“If you are a manufacturer or distributor and have put out catalogs for years and years, understand that as this becomes the outboard brain, this is what people want to go to for information. So if you’re one of the ones in your industry without a mobile app, that’s an issue.

“If you don’t move quickly enough to put your content into a mobile format, you will flat lose market share. It might be just younger people, but as they get older, they are more of your market.”

He said that how we find customers and nurture relationships is dramatically changing, and it’s increasingly important to find the “humalogical balance”—the integration of humans and technology to get things done.

“There is a humalogical balance to almost every process today,” he said. “If you have to do an installation on a vehicle, it is part technology and part human. If you’re selling something and delivering through FedEx, that’s part human and part technology. The scale starts off with a zero, which is a 50-50 human and technology concept. Today, driving a car is pretty much a zero. The car doesn’t get anywhere without a human, the human doesn’t get anywhere without the car.

“Amazon is trying to be as far over the ‘T’ end of the scale as possible. Amazon is the #1 trusted brand on the Internet and this is a brand that has almost no human contact with anybody. The whole sales model of (founder) Jeff Bezos is all electronic. More than that, robots are moving brown boxes in his warehouse and he wants to have drones deliver his packages. Jeff Bezos wants himself, five assistants, and an army of robots. His business model is to be way over on ‘T’ side.”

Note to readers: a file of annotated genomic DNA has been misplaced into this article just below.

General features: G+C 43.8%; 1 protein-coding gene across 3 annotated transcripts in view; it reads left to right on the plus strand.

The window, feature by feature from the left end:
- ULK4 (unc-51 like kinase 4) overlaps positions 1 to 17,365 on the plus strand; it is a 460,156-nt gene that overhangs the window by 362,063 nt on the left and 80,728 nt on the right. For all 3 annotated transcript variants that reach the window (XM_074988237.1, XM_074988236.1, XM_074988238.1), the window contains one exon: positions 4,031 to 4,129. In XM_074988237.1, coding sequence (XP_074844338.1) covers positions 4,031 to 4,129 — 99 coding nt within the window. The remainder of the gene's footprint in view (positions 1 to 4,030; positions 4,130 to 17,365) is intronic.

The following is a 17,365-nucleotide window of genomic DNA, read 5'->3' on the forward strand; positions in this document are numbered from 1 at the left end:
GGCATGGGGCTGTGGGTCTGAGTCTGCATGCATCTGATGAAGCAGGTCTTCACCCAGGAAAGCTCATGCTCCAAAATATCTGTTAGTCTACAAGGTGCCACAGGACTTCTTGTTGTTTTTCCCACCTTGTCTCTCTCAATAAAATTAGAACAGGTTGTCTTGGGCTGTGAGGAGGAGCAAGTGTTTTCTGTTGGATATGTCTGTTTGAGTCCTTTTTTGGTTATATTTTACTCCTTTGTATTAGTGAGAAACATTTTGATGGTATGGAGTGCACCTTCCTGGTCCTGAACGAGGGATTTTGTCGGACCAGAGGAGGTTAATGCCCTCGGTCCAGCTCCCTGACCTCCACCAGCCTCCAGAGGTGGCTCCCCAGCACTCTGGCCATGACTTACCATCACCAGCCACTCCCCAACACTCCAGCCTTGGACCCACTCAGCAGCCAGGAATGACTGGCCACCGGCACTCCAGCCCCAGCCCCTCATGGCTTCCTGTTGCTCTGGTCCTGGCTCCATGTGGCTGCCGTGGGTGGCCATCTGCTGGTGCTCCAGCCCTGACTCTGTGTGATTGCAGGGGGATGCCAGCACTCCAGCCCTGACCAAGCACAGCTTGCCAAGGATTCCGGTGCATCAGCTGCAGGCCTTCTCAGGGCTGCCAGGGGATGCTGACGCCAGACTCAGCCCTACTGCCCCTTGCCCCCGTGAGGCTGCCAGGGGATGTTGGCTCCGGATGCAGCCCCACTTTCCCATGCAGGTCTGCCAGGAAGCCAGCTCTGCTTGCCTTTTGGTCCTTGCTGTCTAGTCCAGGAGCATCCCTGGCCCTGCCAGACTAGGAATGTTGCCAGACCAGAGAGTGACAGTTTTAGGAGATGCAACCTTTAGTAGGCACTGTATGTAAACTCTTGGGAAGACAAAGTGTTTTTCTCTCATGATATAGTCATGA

He said businesses have to ask, “Where is our business on the scale, and are we in the right place?”

“If you get too far to one side or the other, you hurt yourself from a profitability or productivity standpoint,” he said. “This is modern leaders, 2.0 leaders.”

Low-beam leaders can’t think past 12 months, “or this quarter, if you’re publically traded,” he said.

“Sometimes we’ll call that ‘management,’ so it’s not necessarily bad, because you’re forced to just execute,” he said. “But a lot of you in the room today are high-beam leaders. You’re in a leadership position where we’re depending on you to have a vision that is accurate about where things are going to go. There’s no place more than technology where you need to get this right. You’d better not watch technology happen and think that you don’t need to move quickly and you can just copy your competition.

“High-beam leaders have a 5- to 10-year view, high VQ—vision intelligence—do trend analysis, are willing to experiment, and do predictive analysis.